According to Gianluca Fiorelli, this point of view can also be applied to the sector that has suffered the most from the crisis, i.e. travel: although at the moment it is unthinkable to book a holiday, when we can finally do so there will be an awakening of interest in the topic, and consequently the related research will increase. As Fiorelli suggests, we must not be found unprepared, which means continuing to update your sites with quality content so to be found when users start looking for us again.
It is not only the sectors of interest that are changing, but also our search intentions. Google couldn’t fail to notice this, and so if we type in the search bar not only the words 'coronavirus' or 'covid', but also the term 'crown', which could have other meanings (from the beer brand to the headgear of kings and queens), what we get is a specially designed SERP, bringing back real-time information, maps of contagions, and so on.
SERP Changes (even if not so revolutionary) can be found also for other terms that we used to type, but with a less specific meaning, such as “tampon”: if we now search for this word, the results that Google shows are news on the tampons carried out to ascertain CoVid-19 infection, or information sites on pharyngeal tampons, whereas before the contagion the SERP returned explanations and in-depth information on the term and on the subject 'tampon' in the broad sense (not only the pharyngeal one). This phenomenon could also be repeated for other terms and topics, and it could therefore happen that a piece of content, previously first placed among Google's top pages, has now had to give way to a piece of content which Google currently considers to be more relevant. If there is room for modification and adaptation, we may consider changing our page to bring it up to date.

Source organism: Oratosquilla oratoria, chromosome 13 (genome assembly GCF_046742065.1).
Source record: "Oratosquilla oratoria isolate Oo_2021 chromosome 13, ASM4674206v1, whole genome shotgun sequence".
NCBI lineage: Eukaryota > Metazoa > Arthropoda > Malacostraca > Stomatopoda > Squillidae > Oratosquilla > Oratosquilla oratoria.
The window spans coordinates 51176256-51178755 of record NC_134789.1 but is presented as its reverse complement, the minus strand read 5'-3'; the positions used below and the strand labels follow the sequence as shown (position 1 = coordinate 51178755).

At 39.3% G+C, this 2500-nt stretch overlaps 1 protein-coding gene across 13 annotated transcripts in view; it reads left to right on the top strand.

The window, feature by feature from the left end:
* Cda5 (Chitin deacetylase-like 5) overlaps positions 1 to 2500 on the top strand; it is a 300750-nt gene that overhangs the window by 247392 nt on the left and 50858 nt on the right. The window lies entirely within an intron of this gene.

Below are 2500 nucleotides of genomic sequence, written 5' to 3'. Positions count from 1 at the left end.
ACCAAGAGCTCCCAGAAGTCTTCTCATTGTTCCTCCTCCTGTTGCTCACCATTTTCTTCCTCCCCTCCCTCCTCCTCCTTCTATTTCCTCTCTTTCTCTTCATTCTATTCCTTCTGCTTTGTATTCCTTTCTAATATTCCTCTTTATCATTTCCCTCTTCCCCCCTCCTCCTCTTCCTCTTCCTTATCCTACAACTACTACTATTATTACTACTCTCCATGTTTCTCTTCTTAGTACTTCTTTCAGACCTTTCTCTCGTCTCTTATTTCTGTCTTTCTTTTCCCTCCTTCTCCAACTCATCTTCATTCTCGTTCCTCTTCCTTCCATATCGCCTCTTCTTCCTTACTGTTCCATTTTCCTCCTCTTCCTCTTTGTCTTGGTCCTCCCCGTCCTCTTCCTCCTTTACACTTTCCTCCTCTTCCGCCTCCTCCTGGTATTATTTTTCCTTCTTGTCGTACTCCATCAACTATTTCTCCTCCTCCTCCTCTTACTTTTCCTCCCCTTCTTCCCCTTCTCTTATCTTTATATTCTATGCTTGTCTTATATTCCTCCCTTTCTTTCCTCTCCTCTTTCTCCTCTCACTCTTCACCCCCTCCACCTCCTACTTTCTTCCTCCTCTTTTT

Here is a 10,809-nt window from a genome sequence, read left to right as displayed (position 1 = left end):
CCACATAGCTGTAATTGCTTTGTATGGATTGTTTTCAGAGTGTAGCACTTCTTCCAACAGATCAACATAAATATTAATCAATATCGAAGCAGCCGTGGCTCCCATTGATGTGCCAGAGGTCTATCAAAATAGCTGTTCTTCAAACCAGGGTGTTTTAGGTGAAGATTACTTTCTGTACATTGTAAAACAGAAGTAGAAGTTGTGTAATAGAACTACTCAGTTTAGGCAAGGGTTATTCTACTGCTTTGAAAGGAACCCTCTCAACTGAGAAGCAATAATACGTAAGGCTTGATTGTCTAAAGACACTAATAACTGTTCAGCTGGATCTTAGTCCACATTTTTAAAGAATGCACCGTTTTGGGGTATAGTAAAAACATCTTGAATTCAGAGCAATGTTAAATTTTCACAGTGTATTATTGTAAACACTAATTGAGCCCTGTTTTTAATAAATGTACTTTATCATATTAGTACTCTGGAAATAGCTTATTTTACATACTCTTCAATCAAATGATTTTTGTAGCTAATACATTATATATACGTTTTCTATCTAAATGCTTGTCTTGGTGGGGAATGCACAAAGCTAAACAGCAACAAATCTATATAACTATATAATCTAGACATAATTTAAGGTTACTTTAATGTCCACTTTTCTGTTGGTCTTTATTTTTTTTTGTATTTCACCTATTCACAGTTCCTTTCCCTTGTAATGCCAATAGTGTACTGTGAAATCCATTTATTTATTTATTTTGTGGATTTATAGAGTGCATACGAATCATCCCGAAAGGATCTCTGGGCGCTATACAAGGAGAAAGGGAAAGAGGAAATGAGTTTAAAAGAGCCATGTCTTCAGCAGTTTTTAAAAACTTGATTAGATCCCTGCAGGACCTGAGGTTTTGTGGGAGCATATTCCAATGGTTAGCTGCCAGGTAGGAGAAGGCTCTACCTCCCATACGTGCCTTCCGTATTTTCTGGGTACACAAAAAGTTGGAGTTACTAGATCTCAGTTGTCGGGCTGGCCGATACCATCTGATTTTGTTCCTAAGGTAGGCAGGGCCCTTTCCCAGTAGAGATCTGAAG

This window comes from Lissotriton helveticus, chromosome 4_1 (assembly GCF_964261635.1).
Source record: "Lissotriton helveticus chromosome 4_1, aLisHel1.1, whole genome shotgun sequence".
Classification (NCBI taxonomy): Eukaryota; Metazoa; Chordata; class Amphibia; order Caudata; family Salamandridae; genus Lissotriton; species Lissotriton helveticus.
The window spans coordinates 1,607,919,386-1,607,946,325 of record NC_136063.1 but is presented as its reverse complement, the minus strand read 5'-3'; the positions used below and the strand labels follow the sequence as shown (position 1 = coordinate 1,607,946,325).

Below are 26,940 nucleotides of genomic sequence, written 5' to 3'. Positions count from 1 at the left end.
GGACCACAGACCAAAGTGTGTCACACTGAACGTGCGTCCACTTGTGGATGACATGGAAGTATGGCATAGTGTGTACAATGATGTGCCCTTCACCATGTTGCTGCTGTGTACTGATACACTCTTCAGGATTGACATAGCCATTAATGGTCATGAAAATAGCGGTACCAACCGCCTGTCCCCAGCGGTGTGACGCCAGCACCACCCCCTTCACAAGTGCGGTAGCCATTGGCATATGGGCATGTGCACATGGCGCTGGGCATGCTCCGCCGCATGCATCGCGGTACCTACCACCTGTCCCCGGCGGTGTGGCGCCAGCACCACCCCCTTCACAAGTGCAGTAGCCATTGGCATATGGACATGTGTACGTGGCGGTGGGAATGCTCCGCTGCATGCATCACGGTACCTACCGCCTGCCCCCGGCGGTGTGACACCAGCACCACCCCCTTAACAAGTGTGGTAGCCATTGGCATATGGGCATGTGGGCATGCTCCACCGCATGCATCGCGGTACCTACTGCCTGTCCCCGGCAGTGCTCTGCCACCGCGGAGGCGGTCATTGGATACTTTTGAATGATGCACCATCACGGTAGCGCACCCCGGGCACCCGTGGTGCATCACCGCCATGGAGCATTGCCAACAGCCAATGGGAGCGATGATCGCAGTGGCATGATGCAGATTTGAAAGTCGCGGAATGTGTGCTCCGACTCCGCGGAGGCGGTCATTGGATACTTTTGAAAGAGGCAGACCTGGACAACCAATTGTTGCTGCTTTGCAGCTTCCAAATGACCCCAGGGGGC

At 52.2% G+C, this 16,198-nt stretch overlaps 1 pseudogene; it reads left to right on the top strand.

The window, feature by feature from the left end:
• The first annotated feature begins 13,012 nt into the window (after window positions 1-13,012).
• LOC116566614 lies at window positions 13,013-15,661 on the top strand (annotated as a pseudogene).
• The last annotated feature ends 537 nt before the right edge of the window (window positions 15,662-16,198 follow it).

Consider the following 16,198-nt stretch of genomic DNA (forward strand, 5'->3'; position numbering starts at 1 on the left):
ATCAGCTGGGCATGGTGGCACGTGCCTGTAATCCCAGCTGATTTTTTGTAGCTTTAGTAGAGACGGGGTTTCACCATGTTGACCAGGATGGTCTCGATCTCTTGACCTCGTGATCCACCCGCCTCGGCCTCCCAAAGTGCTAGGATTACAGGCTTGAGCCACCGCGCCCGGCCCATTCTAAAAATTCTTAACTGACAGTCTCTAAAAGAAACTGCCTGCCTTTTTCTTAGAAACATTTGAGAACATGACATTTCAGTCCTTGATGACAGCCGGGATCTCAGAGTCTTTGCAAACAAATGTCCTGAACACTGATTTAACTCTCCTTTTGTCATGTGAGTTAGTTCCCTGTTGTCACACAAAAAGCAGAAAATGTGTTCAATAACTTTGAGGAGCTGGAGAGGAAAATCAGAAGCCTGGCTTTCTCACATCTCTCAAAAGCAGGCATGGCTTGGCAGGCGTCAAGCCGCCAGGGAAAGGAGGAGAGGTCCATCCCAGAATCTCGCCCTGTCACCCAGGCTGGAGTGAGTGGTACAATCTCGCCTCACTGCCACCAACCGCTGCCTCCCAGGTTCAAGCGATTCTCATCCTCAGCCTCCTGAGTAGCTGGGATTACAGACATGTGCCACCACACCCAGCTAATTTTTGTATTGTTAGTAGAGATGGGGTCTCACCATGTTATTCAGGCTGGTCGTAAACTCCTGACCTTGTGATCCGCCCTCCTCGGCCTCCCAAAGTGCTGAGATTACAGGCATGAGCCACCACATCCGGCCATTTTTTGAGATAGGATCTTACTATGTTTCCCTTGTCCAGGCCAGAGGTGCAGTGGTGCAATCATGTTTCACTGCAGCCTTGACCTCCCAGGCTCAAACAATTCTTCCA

If organic traffic has had some shocks, the changes have surely not spared paid traffic. First of all, some words have become taboo: everything related to masks can no longer be promoted on Google through paid ads, a decision also shared by Facebook in order to avoid speculation in this area. For other terms, on the other hand, competition has become really low, because, as it is logical at this time, some topics or products are not even searched for any more, so publishing paid ads is of little use (other sectors, such as the organic, are not suffering the blow). In short, also Google is suffering from the Coronavirus crisis, since it is losing many advertisers. Nevertheless, in order to meet the difficulties faced by SMEs during this period, Mountain View has decided to offer small and medium-sized enterprises some free advertising credits. As with the organic results, Google has shown that it can interpret the times by providing solutions to real needs.
In short, the pandemic is changing the world, but also the world wide web. It is up to us to try to figure out how to adapt to these changes (or anticipate them) without being caught unprepared.